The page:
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step-up, increase
n. the act of increasing something; "he gave me an increase in salary"
increment, increase
n. the amount by which something increases; "they proposed an increase of 15 percent in the fare"
increase
n. a change resulting in an increase; "the increase is scheduled for next month"
growth, increment, increase
n. a process of becoming larger or longer or more numerous or more important; "the increase in unemployment"; "the growth of population"
Increase
n. [the act of making or becoming greater in quantity]
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increase
v. make bigger or more; "The boss finally increased her salary"; "The university increased the number of students it admitted"
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uprising, rising, revolt, insurrection, rebellion
n. organized opposition to authority; a conflict in which one faction tries to wrest control from another
revitalisation, revivification, revitalization, resurgence, revival
n. bringing again into activity and prominence; "the revival of trade"; "a revival of a neglected play by Moliere"; "the Gothic revival in architecture"
growth, outgrowth, emergence
n. the gradual beginning or coming forth; "figurines presage the emergence of sculpture in Greece"
epidemic
n. a widespread outbreak of an infectious disease; many people are infected at the same time
rush
n. a sudden burst of activity; "come back after the rush"
manna from heaven, gold rush, bunce, windfall, godsend, gravy, bonanza, boom
n. a sudden happening that brings good fortune (as a sudden opportunity to make money); "the demand for testing has created a boom for those unregulated laboratories where boxes of specimen jars are processed like an assembly line"
reproduction
n. the process of generating offspring
jump, leap
v. pass abruptly from one state or topic to another; "leap into fame"; "jump to a conclusion"; "jump from one thing to another"
increase
v. become bigger or greater in amount; "The amount of work increased"
proliferate
v. cause to grow or increase rapidly; "We must not proliferate nuclear arms"
tumesce, tumefy, intumesce, swell up, swell
v. expand abnormally; "The bellies of the starving children are swelling"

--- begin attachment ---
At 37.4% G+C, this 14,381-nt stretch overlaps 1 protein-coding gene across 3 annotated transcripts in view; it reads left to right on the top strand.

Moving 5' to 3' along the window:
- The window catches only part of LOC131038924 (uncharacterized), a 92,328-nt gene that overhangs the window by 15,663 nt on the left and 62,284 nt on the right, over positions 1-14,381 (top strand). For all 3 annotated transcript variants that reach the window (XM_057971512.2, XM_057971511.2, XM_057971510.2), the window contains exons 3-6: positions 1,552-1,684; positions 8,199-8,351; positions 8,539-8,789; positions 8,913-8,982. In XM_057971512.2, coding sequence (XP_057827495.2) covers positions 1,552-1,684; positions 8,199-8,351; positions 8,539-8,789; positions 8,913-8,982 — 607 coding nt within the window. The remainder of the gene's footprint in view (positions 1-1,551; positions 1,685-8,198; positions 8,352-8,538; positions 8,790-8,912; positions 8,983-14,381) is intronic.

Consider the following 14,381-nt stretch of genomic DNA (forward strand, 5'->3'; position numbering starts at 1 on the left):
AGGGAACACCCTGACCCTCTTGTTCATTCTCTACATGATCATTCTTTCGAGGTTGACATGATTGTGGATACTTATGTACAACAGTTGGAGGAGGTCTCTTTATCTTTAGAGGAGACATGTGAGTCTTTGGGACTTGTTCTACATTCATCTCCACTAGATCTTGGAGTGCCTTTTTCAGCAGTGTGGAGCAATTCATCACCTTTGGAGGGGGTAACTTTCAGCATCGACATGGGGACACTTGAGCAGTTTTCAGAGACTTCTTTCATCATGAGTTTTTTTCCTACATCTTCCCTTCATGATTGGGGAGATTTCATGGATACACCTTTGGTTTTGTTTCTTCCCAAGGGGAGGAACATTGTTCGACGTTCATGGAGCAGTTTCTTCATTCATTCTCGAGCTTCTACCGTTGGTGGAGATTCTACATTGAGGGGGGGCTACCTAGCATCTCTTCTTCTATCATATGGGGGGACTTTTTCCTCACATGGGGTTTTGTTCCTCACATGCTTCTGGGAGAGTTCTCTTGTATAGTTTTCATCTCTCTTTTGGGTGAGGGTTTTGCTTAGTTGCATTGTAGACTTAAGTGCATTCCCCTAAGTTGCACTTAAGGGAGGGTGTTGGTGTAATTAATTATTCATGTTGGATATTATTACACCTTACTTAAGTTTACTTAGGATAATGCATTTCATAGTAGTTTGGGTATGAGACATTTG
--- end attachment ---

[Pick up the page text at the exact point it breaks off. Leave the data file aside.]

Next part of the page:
swell
v. increase in size, magnitude, number, or intensity; "The music swelled to a crescendo"
coil, spiral, gyrate
v. to wind or move in a spiral course; "the muscles and nerves of his fine drawn body were coiling for action"; "black smoke coiling up into the sky"; "the young people gyrated on the dance floor"
spiral, corkscrew
v. move in a spiral or zigzag course
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step-down, reduction, diminution, decrease
n. the act of decreasing or reducing something
cut
n. the act of reducing the amount or number; "the mayor proposed extensive cuts in the city budget"
deduction, subtraction
n. the act of subtracting (removing a part from the whole); "he complained about the subtraction of money from their paychecks"
decrement, decrease
n. the amount by which something decreases
free fall, fall, dip, drop
n. a sudden sharp decrease in some quantity; "a drop of 57 points on the Dow Jones index"; "there was a drop in pressure in the pulmonary artery"; "a dip in prices"; "when that became known the price of their stock went into free fall"
drop-off, lessening, decrease
n. a change downward; "there was a decrease in his temperature as the fever subsided"; "there was a sharp drop-off in sales"
attrition
n. a wearing down to weaken or destroy; "a war of attrition"
tax deduction, tax write-off, deduction
n. a reduction in the gross amount on which a tax is calculated; reduces taxes by the percentage fixed for the taxpayer's income bracket
decrement, decrease
n. a process of becoming smaller or shorter
decrement, decrease
n. a process of becoming smaller or shorter
decline, decay
n. a gradual decrease; as of stored charge or current
diminution
n. the statement of a theme in notes of lesser duration (usually half the length of the original)
pare down, pare
v. decrease gradually or bit by bit
boil down, concentrate, reduce
v. cook until very little liquid is left; "The cook reduced the sauce by boiling it for a long time"
scale down, reduce
v. make smaller; "reduce an image"
reduce, shrink
v. reduce in size; reduce physically; "Hot water will shrink the sweater"; "Can you shrink this image?"
foreshorten
v. shorten lines in a drawing so as to create an illusion of depth
slack, abate, slake
v. make less active or intense
turn down
v. take a downward direction; "The economy finally turned down after a long boom"
cut short, curtail, clip
v. terminate or abbreviate before its intended or proper end or its full extent; "My speech was cut short"; "Personal freedom is curtailed in many countries"
lighten, relieve
v. alleviate or remove (pressure or stress) or make less oppressive; "relieve the pressure and the stress"; "lighten the burden of caring for her elderly parents"
drop, flatten
v. lower the pitch of (musical notes)
minimise, minimize
v. make small or insignificant; "Let's minimize the risk"
cut
v. shorten as if by severing the edges or ends of; "cut my hair"
minify, lessen, decrease
v. make smaller; "He decreased his staff"
drop down, drop, sink
v. fall or descend to a lower place or level; "He sank to his knees"
Decrease
n. [the act of making or becoming smaller in quantity]
increase
Parts Of Speech
  • Nouns
    9
  • Verbs
    1
  • Adverbs
    0
  • Adjectives
    0
Relationships
  • Fuzzynyms
    39
  • Synonyms
    0
  • Antonyms
    58